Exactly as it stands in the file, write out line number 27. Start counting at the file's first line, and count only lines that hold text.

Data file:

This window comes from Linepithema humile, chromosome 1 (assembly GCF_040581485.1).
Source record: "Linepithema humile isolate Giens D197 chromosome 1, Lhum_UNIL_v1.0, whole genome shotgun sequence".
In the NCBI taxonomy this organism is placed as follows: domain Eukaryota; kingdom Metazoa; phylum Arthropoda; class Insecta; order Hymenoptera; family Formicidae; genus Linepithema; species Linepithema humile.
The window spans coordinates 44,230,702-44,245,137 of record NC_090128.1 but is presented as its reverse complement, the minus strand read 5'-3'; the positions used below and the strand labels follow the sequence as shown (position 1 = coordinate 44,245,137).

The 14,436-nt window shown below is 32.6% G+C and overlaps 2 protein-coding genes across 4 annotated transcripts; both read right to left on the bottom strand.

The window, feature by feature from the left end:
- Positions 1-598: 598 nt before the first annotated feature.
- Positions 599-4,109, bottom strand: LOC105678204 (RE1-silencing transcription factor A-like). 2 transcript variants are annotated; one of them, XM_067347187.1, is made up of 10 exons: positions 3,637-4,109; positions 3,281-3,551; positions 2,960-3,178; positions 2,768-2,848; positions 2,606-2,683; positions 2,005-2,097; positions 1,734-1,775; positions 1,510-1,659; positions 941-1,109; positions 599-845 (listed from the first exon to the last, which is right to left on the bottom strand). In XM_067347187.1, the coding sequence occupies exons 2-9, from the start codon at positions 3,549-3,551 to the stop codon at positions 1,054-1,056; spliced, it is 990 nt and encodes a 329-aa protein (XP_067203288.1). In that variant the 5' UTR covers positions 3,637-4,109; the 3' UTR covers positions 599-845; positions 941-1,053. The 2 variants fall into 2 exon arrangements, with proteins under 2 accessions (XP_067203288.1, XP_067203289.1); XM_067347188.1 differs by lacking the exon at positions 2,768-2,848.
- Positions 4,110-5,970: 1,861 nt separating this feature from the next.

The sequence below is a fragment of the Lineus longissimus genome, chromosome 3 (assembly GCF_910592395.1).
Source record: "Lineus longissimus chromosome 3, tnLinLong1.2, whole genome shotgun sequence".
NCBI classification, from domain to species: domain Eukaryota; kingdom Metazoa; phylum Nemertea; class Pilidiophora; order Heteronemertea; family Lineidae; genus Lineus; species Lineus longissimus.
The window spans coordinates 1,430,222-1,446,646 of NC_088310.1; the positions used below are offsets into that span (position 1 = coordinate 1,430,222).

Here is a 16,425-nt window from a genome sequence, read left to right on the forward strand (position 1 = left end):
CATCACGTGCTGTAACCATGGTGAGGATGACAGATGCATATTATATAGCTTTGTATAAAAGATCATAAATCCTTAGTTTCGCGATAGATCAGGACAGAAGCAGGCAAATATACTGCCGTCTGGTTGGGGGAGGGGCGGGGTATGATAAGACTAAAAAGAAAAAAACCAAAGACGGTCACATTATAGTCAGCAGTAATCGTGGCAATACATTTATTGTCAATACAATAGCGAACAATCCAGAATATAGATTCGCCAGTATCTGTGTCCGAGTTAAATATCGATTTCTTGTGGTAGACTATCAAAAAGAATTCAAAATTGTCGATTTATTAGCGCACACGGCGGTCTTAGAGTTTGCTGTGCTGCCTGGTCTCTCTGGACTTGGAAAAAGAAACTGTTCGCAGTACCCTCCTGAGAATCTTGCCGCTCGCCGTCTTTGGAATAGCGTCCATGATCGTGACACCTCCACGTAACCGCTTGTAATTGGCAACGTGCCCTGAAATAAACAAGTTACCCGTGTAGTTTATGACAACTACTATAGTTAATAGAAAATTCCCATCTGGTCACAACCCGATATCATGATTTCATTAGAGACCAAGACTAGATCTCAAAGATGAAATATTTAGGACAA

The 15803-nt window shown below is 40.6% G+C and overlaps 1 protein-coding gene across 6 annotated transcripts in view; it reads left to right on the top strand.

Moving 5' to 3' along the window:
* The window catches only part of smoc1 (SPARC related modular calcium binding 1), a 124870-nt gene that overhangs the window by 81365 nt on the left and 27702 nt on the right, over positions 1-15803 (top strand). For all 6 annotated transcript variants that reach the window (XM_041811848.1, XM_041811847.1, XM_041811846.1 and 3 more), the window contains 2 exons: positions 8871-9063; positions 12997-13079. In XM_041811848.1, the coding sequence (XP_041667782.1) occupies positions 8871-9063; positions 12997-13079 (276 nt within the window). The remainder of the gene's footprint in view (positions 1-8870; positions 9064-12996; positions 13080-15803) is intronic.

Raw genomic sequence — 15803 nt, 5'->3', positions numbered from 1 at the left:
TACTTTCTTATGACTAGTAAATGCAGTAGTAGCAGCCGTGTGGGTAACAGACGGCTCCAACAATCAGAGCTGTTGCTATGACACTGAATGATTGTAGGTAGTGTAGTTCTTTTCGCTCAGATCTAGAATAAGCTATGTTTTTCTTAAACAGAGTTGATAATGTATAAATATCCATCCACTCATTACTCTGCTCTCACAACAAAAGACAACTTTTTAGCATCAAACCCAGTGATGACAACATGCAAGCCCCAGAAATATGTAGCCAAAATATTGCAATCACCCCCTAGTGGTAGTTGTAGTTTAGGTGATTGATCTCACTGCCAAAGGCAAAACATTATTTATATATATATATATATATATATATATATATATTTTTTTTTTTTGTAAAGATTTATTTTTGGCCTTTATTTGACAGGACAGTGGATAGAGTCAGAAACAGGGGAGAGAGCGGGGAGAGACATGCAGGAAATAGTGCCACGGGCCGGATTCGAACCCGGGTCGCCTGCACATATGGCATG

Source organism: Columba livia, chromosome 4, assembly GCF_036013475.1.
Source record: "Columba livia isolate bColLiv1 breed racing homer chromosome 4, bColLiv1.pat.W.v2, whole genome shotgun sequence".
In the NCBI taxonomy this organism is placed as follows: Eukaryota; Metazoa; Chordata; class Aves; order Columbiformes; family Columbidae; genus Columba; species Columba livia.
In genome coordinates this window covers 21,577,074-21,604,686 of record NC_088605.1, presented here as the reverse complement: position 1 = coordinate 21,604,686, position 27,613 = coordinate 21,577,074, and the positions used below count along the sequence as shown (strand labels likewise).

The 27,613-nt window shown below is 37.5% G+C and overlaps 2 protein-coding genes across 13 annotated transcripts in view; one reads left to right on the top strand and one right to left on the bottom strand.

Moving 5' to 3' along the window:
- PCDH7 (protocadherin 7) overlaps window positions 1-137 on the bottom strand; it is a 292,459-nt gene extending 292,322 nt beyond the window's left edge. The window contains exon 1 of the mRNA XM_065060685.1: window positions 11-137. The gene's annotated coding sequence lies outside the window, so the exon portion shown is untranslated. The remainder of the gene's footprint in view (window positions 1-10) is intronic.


- PCDH7 (protocadherin 7) overlaps window positions 1-137 on the bottom strand; it is a 292,459-nt gene extending 292,322 nt beyond the window's left edge. The window contains exon 1 of the mRNA XM_065060685.1: window positions 11-137. The gene's annotated coding sequence lies outside the window, so the exon portion shown is untranslated. The remainder of the gene's footprint in view (window positions 1-10) is intronic.